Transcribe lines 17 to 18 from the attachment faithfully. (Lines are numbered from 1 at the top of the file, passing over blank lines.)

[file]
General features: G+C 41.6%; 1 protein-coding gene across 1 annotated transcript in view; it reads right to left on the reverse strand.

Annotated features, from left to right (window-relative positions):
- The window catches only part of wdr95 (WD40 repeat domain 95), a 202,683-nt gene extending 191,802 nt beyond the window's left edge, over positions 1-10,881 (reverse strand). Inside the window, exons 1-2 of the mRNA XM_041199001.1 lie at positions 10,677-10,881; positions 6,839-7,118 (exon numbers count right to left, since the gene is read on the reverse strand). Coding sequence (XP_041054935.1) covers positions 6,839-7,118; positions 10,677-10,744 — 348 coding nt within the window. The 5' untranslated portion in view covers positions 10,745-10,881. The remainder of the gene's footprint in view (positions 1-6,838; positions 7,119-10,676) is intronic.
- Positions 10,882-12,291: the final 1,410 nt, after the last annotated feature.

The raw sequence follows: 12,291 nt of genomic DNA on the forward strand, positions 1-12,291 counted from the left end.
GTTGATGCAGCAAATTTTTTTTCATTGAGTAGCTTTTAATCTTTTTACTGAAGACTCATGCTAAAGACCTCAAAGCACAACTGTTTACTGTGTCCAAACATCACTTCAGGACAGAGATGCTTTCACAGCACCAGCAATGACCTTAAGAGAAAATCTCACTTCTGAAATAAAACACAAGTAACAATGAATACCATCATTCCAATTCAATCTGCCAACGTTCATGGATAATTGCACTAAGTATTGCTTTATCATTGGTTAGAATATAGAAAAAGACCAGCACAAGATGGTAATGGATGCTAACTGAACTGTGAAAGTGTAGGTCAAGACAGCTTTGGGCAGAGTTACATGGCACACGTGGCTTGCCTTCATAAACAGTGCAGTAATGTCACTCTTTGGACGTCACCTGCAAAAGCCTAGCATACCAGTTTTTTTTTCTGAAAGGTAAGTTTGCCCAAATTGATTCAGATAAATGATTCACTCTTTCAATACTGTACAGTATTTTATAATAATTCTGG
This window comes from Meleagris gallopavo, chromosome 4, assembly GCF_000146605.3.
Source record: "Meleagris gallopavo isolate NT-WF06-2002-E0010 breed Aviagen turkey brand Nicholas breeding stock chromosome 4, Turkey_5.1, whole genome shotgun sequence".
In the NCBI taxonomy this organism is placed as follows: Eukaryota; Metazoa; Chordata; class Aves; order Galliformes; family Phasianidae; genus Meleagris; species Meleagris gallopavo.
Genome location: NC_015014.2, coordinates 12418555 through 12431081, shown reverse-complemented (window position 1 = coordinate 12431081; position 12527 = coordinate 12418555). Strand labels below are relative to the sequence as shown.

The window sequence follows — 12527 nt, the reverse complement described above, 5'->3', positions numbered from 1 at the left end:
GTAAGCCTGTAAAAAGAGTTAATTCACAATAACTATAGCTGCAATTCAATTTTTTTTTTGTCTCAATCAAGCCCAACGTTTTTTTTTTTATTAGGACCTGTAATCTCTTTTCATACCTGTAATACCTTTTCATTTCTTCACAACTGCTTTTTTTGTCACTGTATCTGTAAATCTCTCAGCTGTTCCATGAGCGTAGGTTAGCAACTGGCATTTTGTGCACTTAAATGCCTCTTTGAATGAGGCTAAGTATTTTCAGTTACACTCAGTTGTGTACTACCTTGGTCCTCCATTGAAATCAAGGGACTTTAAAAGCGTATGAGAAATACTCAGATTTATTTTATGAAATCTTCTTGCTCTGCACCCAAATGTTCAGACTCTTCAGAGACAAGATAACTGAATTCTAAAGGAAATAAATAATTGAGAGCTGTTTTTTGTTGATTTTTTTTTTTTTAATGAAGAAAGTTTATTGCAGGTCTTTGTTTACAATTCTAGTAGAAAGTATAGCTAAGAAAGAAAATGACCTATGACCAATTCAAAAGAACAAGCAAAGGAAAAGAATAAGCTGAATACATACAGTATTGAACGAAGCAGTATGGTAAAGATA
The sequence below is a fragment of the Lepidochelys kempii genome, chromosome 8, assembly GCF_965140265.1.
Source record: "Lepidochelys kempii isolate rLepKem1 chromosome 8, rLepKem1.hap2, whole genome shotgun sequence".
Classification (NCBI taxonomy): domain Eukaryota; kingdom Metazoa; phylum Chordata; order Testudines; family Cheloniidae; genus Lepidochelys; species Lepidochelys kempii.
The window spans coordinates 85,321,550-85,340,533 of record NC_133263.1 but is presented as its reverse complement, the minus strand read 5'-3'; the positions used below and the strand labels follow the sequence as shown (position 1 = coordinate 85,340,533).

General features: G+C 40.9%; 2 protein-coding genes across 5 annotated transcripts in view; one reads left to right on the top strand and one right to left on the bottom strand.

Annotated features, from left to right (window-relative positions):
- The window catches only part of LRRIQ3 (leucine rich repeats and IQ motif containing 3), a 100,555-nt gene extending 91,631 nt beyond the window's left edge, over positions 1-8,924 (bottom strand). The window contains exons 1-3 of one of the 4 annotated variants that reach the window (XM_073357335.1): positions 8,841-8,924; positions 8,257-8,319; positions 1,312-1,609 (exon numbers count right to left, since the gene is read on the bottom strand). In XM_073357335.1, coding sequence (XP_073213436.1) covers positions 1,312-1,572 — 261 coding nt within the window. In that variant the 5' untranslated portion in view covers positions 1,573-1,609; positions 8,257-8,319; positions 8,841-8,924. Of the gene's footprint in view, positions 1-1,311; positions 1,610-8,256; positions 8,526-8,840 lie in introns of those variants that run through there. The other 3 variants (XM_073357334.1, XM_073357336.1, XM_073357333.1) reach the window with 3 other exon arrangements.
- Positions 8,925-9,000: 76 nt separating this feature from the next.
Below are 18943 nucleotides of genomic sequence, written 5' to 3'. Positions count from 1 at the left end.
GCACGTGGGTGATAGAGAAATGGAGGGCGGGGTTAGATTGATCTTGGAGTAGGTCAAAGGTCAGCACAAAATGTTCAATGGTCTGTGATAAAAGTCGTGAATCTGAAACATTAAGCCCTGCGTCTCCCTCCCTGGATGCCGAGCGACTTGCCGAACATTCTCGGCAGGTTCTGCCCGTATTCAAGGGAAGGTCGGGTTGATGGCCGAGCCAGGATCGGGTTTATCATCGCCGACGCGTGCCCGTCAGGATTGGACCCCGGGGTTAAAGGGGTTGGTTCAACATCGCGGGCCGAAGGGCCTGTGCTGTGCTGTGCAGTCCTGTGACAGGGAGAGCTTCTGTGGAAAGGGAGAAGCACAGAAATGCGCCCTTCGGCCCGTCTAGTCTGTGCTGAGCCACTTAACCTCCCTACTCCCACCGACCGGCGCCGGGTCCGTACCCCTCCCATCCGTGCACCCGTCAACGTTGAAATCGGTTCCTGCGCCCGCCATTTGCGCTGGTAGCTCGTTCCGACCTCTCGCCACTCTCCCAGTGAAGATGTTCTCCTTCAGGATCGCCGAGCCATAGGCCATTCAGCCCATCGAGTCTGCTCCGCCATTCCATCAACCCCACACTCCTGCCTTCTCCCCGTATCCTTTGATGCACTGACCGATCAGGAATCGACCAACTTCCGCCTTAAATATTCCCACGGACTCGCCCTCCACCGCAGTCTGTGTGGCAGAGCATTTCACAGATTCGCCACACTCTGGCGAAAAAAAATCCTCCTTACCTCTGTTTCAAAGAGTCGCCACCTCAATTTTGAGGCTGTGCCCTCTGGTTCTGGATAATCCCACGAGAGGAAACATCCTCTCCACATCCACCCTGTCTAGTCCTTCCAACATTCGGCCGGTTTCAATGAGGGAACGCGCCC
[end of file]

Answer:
General features: G+C 40.9%; 2 protein-coding genes across 5 annotated transcripts in view; one reads left to right on the top strand and one right to left on the bottom strand.

Annotated features, from left to right (window-relative positions):